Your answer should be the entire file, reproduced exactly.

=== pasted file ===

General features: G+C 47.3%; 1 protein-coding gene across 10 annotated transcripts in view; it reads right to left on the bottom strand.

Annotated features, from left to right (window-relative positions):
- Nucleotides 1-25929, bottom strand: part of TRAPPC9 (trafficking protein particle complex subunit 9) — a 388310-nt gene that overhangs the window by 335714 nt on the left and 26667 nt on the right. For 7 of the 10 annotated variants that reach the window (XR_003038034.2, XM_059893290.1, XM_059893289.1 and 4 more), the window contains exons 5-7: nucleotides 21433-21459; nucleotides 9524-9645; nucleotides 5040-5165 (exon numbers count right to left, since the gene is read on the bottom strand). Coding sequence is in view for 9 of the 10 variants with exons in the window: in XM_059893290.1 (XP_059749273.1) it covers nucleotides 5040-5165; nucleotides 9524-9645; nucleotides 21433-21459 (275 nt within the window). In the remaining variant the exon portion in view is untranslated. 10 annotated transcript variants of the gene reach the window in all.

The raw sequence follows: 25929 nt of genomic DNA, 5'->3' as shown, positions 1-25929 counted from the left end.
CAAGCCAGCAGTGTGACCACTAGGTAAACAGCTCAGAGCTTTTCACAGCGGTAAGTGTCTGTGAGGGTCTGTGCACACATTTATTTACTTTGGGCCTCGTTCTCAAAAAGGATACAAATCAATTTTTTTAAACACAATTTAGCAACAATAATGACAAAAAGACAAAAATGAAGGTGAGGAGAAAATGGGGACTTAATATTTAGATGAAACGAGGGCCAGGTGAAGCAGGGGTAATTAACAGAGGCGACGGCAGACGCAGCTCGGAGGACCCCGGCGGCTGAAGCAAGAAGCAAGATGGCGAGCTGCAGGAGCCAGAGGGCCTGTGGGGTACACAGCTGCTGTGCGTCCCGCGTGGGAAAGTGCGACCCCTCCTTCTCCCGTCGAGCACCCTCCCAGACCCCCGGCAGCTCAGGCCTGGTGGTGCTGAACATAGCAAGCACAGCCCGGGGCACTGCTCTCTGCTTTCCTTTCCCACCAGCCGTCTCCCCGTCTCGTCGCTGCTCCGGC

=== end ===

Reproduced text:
General features: G+C 47.3%; 1 protein-coding gene across 10 annotated transcripts in view; it reads right to left on the bottom strand.

Annotated features, from left to right (window-relative positions):
- Nucleotides 1-25929, bottom strand: part of TRAPPC9 (trafficking protein particle complex subunit 9) — a 388310-nt gene that overhangs the window by 335714 nt on the left and 26667 nt on the right. For 7 of the 10 annotated variants that reach the window (XR_003038034.2, XM_059893290.1, XM_059893289.1 and 4 more), the window contains exons 5-7: nucleotides 21433-21459; nucleotides 9524-9645; nucleotides 5040-5165 (exon numbers count right to left, since the gene is read on the bottom strand). Coding sequence is in view for 9 of the 10 variants with exons in the window: in XM_059893290.1 (XP_059749273.1) it covers nucleotides 5040-5165; nucleotides 9524-9645; nucleotides 21433-21459 (275 nt within the window). In the remaining variant the exon portion in view is untranslated. 10 annotated transcript variants of the gene reach the window in all.

The raw sequence follows: 25929 nt of genomic DNA, 5'->3' as shown, positions 1-25929 counted from the left end.
CAAGCCAGCAGTGTGACCACTAGGTAAACAGCTCAGAGCTTTTCACAGCGGTAAGTGTCTGTGAGGGTCTGTGCACACATTTATTTACTTTGGGCCTCGTTCTCAAAAAGGATACAAATCAATTTTTTTAAACACAATTTAGCAACAATAATGACAAAAAGACAAAAATGAAGGTGAGGAGAAAATGGGGACTTAATATTTAGATGAAACGAGGGCCAGGTGAAGCAGGGGTAATTAACAGAGGCGACGGCAGACGCAGCTCGGAGGACCCCGGCGGCTGAAGCAAGAAGCAAGATGGCGAGCTGCAGGAGCCAGAGGGCCTGTGGGGTACACAGCTGCTGTGCGTCCCGCGTGGGAAAGTGCGACCCCTCCTTCTCCCGTCGAGCACCCTCCCAGACCCCCGGCAGCTCAGGCCTGGTGGTGCTGAACATAGCAAGCACAGCCCGGGGCACTGCTCTCTGCTTTCCTTTCCCACCAGCCGTCTCCCCGTCTCGTCGCTGCTCCGGC